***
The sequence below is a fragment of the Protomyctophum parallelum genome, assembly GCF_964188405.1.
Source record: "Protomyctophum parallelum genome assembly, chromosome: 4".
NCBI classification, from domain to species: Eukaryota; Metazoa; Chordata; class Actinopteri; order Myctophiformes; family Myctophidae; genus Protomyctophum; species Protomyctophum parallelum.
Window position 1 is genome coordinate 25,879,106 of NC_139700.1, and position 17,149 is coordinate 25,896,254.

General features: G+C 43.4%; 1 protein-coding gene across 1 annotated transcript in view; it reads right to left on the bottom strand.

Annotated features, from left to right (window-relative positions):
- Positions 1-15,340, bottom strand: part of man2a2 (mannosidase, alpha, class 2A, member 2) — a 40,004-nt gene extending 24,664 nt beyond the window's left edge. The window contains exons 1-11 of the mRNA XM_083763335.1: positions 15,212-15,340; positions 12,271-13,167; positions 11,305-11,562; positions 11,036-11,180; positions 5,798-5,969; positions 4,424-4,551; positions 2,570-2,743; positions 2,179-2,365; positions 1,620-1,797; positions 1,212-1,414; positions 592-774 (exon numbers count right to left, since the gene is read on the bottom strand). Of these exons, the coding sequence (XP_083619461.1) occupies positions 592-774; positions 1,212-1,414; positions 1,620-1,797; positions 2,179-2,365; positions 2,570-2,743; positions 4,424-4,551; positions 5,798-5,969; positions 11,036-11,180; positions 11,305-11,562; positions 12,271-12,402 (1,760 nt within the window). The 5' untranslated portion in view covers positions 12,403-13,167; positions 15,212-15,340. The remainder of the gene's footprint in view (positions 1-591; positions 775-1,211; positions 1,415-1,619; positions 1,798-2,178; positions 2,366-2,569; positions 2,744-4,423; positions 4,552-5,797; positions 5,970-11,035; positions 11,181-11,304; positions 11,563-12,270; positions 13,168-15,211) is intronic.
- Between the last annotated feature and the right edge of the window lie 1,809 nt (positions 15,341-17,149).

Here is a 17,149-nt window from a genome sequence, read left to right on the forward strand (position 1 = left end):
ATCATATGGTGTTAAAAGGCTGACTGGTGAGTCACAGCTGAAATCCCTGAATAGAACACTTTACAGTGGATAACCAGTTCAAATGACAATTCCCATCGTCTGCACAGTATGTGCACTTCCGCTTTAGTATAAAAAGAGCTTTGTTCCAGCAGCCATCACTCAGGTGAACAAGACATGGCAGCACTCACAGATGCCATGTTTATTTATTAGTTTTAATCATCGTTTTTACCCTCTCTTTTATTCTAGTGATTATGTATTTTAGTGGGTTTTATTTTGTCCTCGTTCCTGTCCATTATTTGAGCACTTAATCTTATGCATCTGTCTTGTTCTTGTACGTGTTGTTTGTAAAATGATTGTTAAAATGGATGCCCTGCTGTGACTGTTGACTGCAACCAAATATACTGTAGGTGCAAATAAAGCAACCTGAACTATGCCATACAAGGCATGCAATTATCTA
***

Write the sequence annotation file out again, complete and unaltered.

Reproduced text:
The sequence below is a fragment of the Protomyctophum parallelum genome, assembly GCF_964188405.1.
Source record: "Protomyctophum parallelum genome assembly, chromosome: 4".
NCBI classification, from domain to species: Eukaryota; Metazoa; Chordata; class Actinopteri; order Myctophiformes; family Myctophidae; genus Protomyctophum; species Protomyctophum parallelum.
Window position 1 is genome coordinate 25,879,106 of NC_139700.1, and position 17,149 is coordinate 25,896,254.

General features: G+C 43.4%; 1 protein-coding gene across 1 annotated transcript in view; it reads right to left on the bottom strand.

Annotated features, from left to right (window-relative positions):
- Positions 1-15,340, bottom strand: part of man2a2 (mannosidase, alpha, class 2A, member 2) — a 40,004-nt gene extending 24,664 nt beyond the window's left edge. The window contains exons 1-11 of the mRNA XM_083763335.1: positions 15,212-15,340; positions 12,271-13,167; positions 11,305-11,562; positions 11,036-11,180; positions 5,798-5,969; positions 4,424-4,551; positions 2,570-2,743; positions 2,179-2,365; positions 1,620-1,797; positions 1,212-1,414; positions 592-774 (exon numbers count right to left, since the gene is read on the bottom strand). Of these exons, the coding sequence (XP_083619461.1) occupies positions 592-774; positions 1,212-1,414; positions 1,620-1,797; positions 2,179-2,365; positions 2,570-2,743; positions 4,424-4,551; positions 5,798-5,969; positions 11,036-11,180; positions 11,305-11,562; positions 12,271-12,402 (1,760 nt within the window). The 5' untranslated portion in view covers positions 12,403-13,167; positions 15,212-15,340. The remainder of the gene's footprint in view (positions 1-591; positions 775-1,211; positions 1,415-1,619; positions 1,798-2,178; positions 2,366-2,569; positions 2,744-4,423; positions 4,552-5,797; positions 5,970-11,035; positions 11,181-11,304; positions 11,563-12,270; positions 13,168-15,211) is intronic.
- Between the last annotated feature and the right edge of the window lie 1,809 nt (positions 15,341-17,149).

Here is a 17,149-nt window from a genome sequence, read left to right on the forward strand (position 1 = left end):
ATCATATGGTGTTAAAAGGCTGACTGGTGAGTCACAGCTGAAATCCCTGAATAGAACACTTTACAGTGGATAACCAGTTCAAATGACAATTCCCATCGTCTGCACAGTATGTGCACTTCCGCTTTAGTATAAAAAGAGCTTTGTTCCAGCAGCCATCACTCAGGTGAACAAGACATGGCAGCACTCACAGATGCCATGTTTATTTATTAGTTTTAATCATCGTTTTTACCCTCTCTTTTATTCTAGTGATTATGTATTTTAGTGGGTTTTATTTTGTCCTCGTTCCTGTCCATTATTTGAGCACTTAATCTTATGCATCTGTCTTGTTCTTGTACGTGTTGTTTGTAAAATGATTGTTAAAATGGATGCCCTGCTGTGACTGTTGACTGCAACCAAATATACTGTAGGTGCAAATAAAGCAACCTGAACTATGCCATACAAGGCATGCAATTATCTA